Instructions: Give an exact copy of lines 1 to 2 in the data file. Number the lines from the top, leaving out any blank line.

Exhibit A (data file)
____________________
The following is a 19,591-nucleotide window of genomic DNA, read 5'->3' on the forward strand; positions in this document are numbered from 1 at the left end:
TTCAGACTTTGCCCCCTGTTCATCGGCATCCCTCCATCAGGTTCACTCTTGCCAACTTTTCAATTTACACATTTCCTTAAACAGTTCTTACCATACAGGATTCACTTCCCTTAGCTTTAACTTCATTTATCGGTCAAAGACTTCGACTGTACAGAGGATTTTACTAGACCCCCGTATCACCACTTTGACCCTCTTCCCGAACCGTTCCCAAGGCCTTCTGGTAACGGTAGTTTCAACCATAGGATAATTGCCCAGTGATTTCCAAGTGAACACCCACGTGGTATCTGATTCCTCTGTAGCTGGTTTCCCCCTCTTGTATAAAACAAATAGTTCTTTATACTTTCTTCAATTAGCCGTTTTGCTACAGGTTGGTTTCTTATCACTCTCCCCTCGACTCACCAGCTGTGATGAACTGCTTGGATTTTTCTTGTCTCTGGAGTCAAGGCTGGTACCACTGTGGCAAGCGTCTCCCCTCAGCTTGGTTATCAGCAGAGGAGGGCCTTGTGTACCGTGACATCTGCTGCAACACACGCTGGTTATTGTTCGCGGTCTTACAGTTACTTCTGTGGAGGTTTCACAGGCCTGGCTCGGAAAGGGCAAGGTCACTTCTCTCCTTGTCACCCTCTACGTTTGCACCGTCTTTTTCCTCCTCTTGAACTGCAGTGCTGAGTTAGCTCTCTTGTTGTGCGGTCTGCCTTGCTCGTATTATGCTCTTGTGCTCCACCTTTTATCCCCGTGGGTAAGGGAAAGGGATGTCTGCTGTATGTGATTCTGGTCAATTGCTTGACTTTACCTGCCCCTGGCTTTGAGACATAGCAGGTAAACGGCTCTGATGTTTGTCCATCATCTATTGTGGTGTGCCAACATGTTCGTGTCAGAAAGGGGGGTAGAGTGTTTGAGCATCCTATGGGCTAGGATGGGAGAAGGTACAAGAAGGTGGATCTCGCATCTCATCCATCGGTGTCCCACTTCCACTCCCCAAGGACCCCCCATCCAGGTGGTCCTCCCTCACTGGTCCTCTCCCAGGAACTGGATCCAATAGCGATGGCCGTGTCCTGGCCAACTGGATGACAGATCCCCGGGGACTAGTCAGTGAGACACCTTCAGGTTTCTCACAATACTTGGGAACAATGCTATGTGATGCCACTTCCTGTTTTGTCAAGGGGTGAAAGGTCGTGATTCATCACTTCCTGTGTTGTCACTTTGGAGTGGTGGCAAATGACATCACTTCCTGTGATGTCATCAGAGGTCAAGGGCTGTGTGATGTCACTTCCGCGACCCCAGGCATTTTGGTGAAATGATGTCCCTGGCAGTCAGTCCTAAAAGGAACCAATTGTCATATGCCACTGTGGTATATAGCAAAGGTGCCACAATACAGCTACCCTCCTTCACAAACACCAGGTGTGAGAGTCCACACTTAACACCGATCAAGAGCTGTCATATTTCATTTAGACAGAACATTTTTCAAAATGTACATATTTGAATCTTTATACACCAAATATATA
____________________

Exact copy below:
The following is a 19,591-nucleotide window of genomic DNA, read 5'->3' on the forward strand; positions in this document are numbered from 1 at the left end:
TTCAGACTTTGCCCCCTGTTCATCGGCATCCCTCCATCAGGTTCACTCTTGCCAACTTTTCAATTTACACATTTCCTTAAACAGTTCTTACCATACAGGATTCACTTCCCTTAGCTTTAACTTCATTTATCGGTCAAAGACTTCGACTGTACAGAGGATTTTACTAGACCCCCGTATCACCACTTTGACCCTCTTCCCGAACCGTTCCCAAGGCCTTCTGGTAACGGTAGTTTCAACCATAGGATAATTGCCCAGTGATTTCCAAGTGAACACCCACGTGGTATCTGATTCCTCTGTAGCTGGTTTCCCCCTCTTGTATAAAACAAATAGTTCTTTATACTTTCTTCAATTAGCCGTTTTGCTACAGGTTGGTTTCTTATCACTCTCCCCTCGACTCACCAGCTGTGATGAACTGCTTGGATTTTTCTTGTCTCTGGAGTCAAGGCTGGTACCACTGTGGCAAGCGTCTCCCCTCAGCTTGGTTATCAGCAGAGGAGGGCCTTGTGTACCGTGACATCTGCTGCAACACACGCTGGTTATTGTTCGCGGTCTTACAGTTACTTCTGTGGAGGTTTCACAGGCCTGGCTCGGAAAGGGCAAGGTCACTTCTCTCCTTGTCACCCTCTACGTTTGCACCGTCTTTTTCCTCCTCTTGAACTGCAGTGCTGAGTTAGCTCTCTTGTTGTGCGGTCTGCCTTGCTCGTATTATGCTCTTGTGCTCCACCTTTTATCCCCGTGGGTAAGGGAAAGGGATGTCTGCTGTATGTGATTCTGGTCAATTGCTTGACTTTACCTGCCCCTGGCTTTGAGACATAGCAGGTAAACGGCTCTGATGTTTGTCCATCATCTATTGTGGTGTGCCAACATGTTCGTGTCAGAAAGGGGGGTAGAGTGTTTGAGCATCCTATGGGCTAGGATGGGAGAAGGTACAAGAAGGTGGATCTCGCATCTCATCCATCGGTGTCCCACTTCCACTCCCCAAGGACCCCCCATCCAGGTGGTCCTCCCTCACTGGTCCTCTCCCAGGAACTGGATCCAATAGCGATGGCCGTGTCCTGGCCAACTGGATGACAGATCCCCGGGGACTAGTCAGTGAGACACCTTCAGGTTTCTCACAATACTTGGGAACAATGCTATGTGATGCCACTTCCTGTTTTGTCAAGGGGTGAAAGGTCGTGATTCATCACTTCCTGTGTTGTCACTTTGGAGTGGTGGCAAATGACATCACTTCCTGTGATGTCATCAGAGGTCAAGGGCTGTGTGATGTCACTTCCGCGACCCCAGGCATTTTGGTGAAATGATGTCCCTGGCAGTCAGTCCTAAAAGGAACCAATTGTCATATGCCACTGTGGTATATAGCAAAGGTGCCACAATACAGCTACCCTCCTTCACAAACACCAGGTGTGAGAGTCCACACTTAACACCGATCAAGAGCTGTCATATTTCATTTAGACAGAACATTTTTCAAAATGTACATATTTGAATCTTTATACACCAAATATATA